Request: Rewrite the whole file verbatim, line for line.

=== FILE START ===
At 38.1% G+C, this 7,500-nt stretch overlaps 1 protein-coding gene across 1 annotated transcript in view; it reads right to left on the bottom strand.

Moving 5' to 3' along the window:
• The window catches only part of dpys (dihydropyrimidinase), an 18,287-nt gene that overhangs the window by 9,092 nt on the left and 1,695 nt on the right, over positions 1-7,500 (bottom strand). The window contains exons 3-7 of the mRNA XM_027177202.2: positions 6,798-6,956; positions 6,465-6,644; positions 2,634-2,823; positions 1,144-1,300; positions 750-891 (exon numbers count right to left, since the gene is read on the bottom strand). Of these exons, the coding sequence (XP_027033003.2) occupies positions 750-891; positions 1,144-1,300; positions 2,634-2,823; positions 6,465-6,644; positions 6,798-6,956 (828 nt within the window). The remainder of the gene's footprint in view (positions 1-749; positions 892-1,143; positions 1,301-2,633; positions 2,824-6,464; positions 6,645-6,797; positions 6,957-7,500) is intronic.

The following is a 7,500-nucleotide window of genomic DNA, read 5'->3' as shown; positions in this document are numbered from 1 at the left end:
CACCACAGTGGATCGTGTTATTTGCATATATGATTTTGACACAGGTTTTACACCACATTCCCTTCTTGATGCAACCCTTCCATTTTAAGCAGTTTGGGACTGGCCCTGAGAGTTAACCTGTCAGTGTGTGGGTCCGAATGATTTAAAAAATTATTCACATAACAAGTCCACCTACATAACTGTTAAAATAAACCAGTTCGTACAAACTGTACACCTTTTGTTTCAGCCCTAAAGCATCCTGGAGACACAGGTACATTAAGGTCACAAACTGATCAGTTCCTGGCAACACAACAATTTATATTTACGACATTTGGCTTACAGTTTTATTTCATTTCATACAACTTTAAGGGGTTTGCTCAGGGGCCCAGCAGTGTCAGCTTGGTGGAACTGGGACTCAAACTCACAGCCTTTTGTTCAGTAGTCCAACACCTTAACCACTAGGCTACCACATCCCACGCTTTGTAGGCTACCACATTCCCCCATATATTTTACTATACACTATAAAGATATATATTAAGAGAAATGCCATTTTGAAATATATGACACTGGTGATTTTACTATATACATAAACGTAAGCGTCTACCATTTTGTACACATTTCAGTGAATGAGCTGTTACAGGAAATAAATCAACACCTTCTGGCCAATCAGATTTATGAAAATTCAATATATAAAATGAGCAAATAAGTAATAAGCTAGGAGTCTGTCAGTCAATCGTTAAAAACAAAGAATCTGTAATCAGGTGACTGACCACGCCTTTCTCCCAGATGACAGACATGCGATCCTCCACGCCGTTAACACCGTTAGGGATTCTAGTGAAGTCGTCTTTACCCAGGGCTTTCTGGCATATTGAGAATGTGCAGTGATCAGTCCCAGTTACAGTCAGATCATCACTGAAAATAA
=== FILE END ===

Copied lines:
At 38.1% G+C, this 7,500-nt stretch overlaps 1 protein-coding gene across 1 annotated transcript in view; it reads right to left on the bottom strand.

Moving 5' to 3' along the window:
• The window catches only part of dpys (dihydropyrimidinase), an 18,287-nt gene that overhangs the window by 9,092 nt on the left and 1,695 nt on the right, over positions 1-7,500 (bottom strand). The window contains exons 3-7 of the mRNA XM_027177202.2: positions 6,798-6,956; positions 6,465-6,644; positions 2,634-2,823; positions 1,144-1,300; positions 750-891 (exon numbers count right to left, since the gene is read on the bottom strand). Of these exons, the coding sequence (XP_027033003.2) occupies positions 750-891; positions 1,144-1,300; positions 2,634-2,823; positions 6,465-6,644; positions 6,798-6,956 (828 nt within the window). The remainder of the gene's footprint in view (positions 1-749; positions 892-1,143; positions 1,301-2,633; positions 2,824-6,464; positions 6,645-6,797; positions 6,957-7,500) is intronic.

The following is a 7,500-nucleotide window of genomic DNA, read 5'->3' as shown; positions in this document are numbered from 1 at the left end:
CACCACAGTGGATCGTGTTATTTGCATATATGATTTTGACACAGGTTTTACACCACATTCCCTTCTTGATGCAACCCTTCCATTTTAAGCAGTTTGGGACTGGCCCTGAGAGTTAACCTGTCAGTGTGTGGGTCCGAATGATTTAAAAAATTATTCACATAACAAGTCCACCTACATAACTGTTAAAATAAACCAGTTCGTACAAACTGTACACCTTTTGTTTCAGCCCTAAAGCATCCTGGAGACACAGGTACATTAAGGTCACAAACTGATCAGTTCCTGGCAACACAACAATTTATATTTACGACATTTGGCTTACAGTTTTATTTCATTTCATACAACTTTAAGGGGTTTGCTCAGGGGCCCAGCAGTGTCAGCTTGGTGGAACTGGGACTCAAACTCACAGCCTTTTGTTCAGTAGTCCAACACCTTAACCACTAGGCTACCACATCCCACGCTTTGTAGGCTACCACATTCCCCCATATATTTTACTATACACTATAAAGATATATATTAAGAGAAATGCCATTTTGAAATATATGACACTGGTGATTTTACTATATACATAAACGTAAGCGTCTACCATTTTGTACACATTTCAGTGAATGAGCTGTTACAGGAAATAAATCAACACCTTCTGGCCAATCAGATTTATGAAAATTCAATATATAAAATGAGCAAATAAGTAATAAGCTAGGAGTCTGTCAGTCAATCGTTAAAAACAAAGAATCTGTAATCAGGTGACTGACCACGCCTTTCTCCCAGATGACAGACATGCGATCCTCCACGCCGTTAACACCGTTAGGGATTCTAGTGAAGTCGTCTTTACCCAGGGCTTTCTGGCATATTGAGAATGTGCAGTGATCAGTCCCAGTTACAGTCAGATCATCACTGAAAATAA